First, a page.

The Keys of Marinus is occasionally accused of being a weak story, certainly as it immediately follows the highly-regarded Marco Polo. The constant jumping from place to place as the story unfolds perhaps? But actually, for me it works incredibly well. It keeps the six episodes fresh, from the sets to the supporting characters, when the whole thing could have easily become a plodder - and Ian and Barbara’s relationship has to be one of the greatest unspoken love-affairs on TV. Nation, infamously renowned for rehashing his own work, is able to keep the momentum going and establish the one simple fact that the constant in this story is the main cast itself.
And that, for me, is one of the most important things, particularly for this era of the series. For modern Who, it’s a given that the companions will sometimes take the lead over the Doctor and, looking back now at these early episodes, we can see that the current production crew have not detracted or changed the series in any way nearly 50 years on.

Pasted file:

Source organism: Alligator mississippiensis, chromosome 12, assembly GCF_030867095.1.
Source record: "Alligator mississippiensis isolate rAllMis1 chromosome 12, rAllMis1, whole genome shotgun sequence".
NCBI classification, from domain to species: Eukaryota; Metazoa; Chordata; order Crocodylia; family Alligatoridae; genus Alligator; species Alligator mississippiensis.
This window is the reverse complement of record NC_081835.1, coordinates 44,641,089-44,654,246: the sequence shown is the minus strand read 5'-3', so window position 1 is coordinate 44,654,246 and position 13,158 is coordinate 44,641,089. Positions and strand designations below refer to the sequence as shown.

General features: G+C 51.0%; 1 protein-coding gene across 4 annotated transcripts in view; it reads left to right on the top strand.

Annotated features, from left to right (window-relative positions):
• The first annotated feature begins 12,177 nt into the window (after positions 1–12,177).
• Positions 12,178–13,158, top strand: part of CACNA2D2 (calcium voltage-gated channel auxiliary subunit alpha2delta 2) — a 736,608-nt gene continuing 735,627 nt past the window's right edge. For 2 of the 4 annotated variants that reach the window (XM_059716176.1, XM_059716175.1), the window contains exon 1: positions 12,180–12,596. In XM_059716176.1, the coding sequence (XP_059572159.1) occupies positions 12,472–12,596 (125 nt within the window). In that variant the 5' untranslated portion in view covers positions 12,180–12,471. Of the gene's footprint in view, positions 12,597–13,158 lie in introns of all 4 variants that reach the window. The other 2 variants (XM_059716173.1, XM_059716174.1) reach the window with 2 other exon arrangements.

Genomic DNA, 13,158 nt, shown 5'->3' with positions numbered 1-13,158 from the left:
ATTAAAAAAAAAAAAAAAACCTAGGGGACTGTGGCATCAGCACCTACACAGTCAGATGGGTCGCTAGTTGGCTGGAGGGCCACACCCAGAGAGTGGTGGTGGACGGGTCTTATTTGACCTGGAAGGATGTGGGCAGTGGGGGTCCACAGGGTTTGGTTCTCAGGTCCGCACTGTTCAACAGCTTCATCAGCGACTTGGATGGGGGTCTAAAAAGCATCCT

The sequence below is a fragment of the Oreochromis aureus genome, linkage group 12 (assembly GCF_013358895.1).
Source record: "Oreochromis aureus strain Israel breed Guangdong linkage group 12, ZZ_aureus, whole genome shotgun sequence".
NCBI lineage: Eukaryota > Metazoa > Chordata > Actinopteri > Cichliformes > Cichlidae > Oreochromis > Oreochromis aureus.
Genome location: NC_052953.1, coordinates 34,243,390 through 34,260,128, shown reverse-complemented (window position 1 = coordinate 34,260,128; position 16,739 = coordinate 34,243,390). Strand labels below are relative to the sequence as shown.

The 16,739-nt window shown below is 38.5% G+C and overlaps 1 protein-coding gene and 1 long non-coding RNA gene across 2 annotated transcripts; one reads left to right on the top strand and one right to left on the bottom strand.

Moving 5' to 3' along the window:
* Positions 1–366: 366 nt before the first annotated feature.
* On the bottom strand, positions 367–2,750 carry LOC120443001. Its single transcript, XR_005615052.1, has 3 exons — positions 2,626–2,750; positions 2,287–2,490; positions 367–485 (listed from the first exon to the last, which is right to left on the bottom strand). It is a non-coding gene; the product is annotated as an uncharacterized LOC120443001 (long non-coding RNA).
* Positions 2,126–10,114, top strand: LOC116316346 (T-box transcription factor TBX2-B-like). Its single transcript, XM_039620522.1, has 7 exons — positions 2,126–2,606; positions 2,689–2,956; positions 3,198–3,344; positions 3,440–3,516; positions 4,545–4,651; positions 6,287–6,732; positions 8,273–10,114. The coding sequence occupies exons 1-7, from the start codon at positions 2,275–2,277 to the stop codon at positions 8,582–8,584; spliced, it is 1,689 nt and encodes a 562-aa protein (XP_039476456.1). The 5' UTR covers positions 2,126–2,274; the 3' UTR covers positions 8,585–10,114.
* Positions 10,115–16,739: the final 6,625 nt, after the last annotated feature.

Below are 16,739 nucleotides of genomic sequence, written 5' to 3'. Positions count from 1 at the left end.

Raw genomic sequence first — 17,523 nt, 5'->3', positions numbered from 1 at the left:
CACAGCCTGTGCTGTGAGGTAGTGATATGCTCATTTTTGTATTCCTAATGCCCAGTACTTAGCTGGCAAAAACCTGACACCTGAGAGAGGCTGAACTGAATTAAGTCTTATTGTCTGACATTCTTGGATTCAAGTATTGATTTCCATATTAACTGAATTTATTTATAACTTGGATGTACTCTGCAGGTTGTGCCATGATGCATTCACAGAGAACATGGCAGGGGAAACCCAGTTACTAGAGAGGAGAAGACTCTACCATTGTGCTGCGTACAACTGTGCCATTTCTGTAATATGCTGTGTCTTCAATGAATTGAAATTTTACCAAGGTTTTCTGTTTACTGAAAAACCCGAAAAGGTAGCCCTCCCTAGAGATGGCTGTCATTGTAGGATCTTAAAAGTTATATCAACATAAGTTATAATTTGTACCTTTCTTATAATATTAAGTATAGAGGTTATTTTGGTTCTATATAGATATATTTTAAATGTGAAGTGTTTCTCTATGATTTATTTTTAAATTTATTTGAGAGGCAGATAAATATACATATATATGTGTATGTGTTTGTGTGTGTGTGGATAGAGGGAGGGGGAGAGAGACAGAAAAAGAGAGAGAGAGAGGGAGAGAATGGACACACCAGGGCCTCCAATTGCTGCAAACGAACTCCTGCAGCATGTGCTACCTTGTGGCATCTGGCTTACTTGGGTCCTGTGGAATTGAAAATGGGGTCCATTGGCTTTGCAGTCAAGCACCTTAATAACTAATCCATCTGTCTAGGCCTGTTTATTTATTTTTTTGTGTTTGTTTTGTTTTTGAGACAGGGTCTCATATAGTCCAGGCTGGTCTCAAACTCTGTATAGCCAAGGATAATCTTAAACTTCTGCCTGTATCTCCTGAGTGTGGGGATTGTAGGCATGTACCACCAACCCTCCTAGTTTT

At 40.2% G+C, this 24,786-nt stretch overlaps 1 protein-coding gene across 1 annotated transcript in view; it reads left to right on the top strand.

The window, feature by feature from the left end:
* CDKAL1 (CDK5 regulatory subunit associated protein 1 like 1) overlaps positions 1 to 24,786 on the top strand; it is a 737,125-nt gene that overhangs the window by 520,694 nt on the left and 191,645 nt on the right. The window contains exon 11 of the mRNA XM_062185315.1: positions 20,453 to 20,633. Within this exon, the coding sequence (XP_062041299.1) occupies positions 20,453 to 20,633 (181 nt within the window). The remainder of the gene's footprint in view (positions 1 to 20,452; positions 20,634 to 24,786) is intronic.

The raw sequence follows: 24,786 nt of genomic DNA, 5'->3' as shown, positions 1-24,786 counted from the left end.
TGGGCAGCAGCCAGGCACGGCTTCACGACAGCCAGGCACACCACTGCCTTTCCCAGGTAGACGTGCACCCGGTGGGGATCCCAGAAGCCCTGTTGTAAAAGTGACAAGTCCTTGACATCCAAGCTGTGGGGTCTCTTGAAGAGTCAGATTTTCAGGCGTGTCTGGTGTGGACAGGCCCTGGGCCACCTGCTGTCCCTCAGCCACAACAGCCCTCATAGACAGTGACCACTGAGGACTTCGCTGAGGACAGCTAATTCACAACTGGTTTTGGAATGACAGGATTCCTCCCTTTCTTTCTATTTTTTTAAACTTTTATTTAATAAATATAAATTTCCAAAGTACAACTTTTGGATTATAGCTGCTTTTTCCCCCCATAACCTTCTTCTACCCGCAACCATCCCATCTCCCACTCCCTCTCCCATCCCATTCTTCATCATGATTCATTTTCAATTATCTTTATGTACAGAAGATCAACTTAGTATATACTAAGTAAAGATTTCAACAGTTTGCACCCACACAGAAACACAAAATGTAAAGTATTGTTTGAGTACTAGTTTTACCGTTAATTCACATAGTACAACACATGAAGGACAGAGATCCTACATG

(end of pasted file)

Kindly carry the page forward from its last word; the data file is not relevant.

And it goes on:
And surely that’s an amazing testament to the quality of Hartnell’s performance and that of his co-stars, and the passion and dedication that Verity Lambert’s production team had for the show?
Amazingly sparse on this particular Who release…
The Sets of Marinus
Raymond Cusick couldn’t be more bored if he’d tried. Either that or he was fed up to the back teeth talking about this particular story. He’s very deprecatory of the work entailed into bringing the story to the screen, using the old excuse of not enough money and not enough time.